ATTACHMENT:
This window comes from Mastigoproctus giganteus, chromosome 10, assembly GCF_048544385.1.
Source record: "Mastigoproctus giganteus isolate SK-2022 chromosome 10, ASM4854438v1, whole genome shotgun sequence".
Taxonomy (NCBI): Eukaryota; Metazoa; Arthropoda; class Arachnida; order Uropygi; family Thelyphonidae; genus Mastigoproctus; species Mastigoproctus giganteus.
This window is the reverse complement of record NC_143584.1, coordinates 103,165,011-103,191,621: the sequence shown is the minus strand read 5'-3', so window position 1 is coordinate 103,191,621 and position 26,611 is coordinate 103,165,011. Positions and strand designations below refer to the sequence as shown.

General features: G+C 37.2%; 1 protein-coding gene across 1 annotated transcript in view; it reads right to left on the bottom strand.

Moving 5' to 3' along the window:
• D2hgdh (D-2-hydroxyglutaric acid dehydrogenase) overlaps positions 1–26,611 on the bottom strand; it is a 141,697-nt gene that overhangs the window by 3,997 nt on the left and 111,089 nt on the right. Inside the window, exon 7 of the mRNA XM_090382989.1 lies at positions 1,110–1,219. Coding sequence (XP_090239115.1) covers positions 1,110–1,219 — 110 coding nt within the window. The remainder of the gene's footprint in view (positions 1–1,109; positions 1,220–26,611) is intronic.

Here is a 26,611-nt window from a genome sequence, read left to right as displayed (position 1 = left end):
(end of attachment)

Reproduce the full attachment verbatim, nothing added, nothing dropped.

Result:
This window comes from Mastigoproctus giganteus, chromosome 10, assembly GCF_048544385.1.
Source record: "Mastigoproctus giganteus isolate SK-2022 chromosome 10, ASM4854438v1, whole genome shotgun sequence".
Taxonomy (NCBI): Eukaryota; Metazoa; Arthropoda; class Arachnida; order Uropygi; family Thelyphonidae; genus Mastigoproctus; species Mastigoproctus giganteus.
This window is the reverse complement of record NC_143584.1, coordinates 103,165,011-103,191,621: the sequence shown is the minus strand read 5'-3', so window position 1 is coordinate 103,191,621 and position 26,611 is coordinate 103,165,011. Positions and strand designations below refer to the sequence as shown.

General features: G+C 37.2%; 1 protein-coding gene across 1 annotated transcript in view; it reads right to left on the bottom strand.

Moving 5' to 3' along the window:
• D2hgdh (D-2-hydroxyglutaric acid dehydrogenase) overlaps positions 1–26,611 on the bottom strand; it is a 141,697-nt gene that overhangs the window by 3,997 nt on the left and 111,089 nt on the right. Inside the window, exon 7 of the mRNA XM_090382989.1 lies at positions 1,110–1,219. Coding sequence (XP_090239115.1) covers positions 1,110–1,219 — 110 coding nt within the window. The remainder of the gene's footprint in view (positions 1–1,109; positions 1,220–26,611) is intronic.

Here is a 26,611-nt window from a genome sequence, read left to right as displayed (position 1 = left end):